In 2076 We Will Have The Chance To Study Sedna, Next Time Will Be In 11,000 Years

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In 2003, Caltech astronomer Mike Brown discovered 90377 Sedna, a trans-Neptune object known mainly for its highly elliptical orbit of 11,390 years. Its perihelion, its closest point to the Sun, will be in 2076 and then will not be seen for millennia. That is why we must launch a mission in 2029 or 2034.

Sedna has about the same size as Ceres, the largest object in the asteroid belt, but it has a very different composition and history (by the way, do you know that around Ceres you want to create a human colony?). The sky body is unique in its incredible orbit, which leads it to the inner edge of the Oort cloud, the farthest region of the Solar System. How did you get here? There are many theories.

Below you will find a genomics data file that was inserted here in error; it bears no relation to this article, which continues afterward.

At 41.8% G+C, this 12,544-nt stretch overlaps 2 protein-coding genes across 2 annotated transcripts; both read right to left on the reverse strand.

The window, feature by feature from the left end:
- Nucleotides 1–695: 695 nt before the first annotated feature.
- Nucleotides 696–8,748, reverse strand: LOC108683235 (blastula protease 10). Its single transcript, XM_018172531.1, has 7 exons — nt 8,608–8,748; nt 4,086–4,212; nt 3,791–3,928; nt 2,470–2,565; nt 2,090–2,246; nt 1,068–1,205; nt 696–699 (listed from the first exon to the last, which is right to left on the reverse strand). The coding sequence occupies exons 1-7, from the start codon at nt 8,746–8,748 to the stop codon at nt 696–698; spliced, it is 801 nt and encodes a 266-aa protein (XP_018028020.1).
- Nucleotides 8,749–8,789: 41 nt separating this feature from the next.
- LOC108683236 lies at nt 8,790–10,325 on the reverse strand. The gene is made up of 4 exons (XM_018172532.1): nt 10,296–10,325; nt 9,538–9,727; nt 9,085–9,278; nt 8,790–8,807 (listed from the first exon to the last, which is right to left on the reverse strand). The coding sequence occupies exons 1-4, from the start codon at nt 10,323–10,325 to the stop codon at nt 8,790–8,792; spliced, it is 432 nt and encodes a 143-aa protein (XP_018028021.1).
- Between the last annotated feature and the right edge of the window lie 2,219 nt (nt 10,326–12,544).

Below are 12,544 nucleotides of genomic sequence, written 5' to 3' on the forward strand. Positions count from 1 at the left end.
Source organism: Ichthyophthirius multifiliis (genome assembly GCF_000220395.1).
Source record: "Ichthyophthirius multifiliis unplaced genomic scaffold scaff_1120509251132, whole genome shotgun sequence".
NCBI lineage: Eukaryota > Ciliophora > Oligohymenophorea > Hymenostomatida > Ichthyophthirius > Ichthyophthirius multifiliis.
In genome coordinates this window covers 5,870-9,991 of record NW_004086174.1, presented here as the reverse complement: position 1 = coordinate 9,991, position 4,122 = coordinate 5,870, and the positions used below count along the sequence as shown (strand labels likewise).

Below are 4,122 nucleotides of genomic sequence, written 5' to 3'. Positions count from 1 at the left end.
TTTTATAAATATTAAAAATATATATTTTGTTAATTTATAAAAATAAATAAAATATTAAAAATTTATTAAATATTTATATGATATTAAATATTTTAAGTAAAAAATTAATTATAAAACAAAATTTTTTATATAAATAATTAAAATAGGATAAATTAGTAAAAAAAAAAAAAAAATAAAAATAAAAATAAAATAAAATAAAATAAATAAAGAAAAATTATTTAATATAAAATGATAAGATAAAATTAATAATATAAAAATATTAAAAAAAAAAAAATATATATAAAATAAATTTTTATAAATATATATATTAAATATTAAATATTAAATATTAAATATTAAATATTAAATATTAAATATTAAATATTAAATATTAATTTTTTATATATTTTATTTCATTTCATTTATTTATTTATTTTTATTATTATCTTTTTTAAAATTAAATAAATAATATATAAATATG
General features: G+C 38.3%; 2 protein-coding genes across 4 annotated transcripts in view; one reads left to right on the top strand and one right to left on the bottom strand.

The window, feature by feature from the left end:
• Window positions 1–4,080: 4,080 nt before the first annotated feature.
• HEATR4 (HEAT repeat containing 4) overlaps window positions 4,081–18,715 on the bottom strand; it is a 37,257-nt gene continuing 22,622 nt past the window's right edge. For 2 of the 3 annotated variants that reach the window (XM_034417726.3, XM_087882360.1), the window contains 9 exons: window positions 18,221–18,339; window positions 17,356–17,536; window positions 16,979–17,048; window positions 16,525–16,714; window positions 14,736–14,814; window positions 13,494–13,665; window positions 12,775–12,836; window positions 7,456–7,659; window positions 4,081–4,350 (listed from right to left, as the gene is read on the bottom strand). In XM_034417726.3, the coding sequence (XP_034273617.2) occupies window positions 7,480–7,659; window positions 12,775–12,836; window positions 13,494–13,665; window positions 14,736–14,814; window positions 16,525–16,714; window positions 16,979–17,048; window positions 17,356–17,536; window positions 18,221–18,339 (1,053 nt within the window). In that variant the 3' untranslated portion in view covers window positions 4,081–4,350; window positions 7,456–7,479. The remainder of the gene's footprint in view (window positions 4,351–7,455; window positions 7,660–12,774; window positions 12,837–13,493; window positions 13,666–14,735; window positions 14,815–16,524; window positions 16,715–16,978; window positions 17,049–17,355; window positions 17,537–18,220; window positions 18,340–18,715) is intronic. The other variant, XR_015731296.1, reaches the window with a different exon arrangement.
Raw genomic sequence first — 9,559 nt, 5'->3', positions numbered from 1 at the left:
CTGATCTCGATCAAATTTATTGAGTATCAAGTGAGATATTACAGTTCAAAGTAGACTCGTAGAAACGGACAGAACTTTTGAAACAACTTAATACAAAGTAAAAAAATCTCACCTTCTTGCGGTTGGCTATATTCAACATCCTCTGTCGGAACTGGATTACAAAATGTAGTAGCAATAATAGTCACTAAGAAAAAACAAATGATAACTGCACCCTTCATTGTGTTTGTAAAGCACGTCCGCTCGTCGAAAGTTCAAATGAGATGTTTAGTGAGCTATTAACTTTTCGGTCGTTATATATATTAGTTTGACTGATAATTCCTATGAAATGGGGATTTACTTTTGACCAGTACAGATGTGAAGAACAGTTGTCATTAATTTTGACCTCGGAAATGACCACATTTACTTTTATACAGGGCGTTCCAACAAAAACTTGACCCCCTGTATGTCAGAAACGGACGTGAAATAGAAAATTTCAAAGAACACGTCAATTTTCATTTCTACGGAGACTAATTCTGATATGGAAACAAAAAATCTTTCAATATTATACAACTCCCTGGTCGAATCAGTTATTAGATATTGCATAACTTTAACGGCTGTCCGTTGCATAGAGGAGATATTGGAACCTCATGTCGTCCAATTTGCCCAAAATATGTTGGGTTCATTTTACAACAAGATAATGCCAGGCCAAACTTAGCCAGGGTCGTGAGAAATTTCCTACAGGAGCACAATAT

The theory most quoted is that a ninth planet still unknown, perhaps ten times larger than Earth, has interrupted the orbit of Sedna and swept away it and many other objects in very elongated orbits (that ninth planet could be, precisely the At its maximum approach, the dwarf planet will reach about 76 AU from the Sun (to make you understand, Neptune is about 30 AU away).

A team of scientists from the Space Research Institute of the Russian Academy of Sciences recently modeled a series of possible trajectories towards Sedna, favoring a launch date of 2029 as the most feasible option. This hypothetical spacecraft would arrive near the celestial body in about 30 years.

It is unclear whether this mission will be launched in 2029 (and above all, we do not know which agency could support it), but it is a unique opportunity, since next time it will be in 11,000 years.

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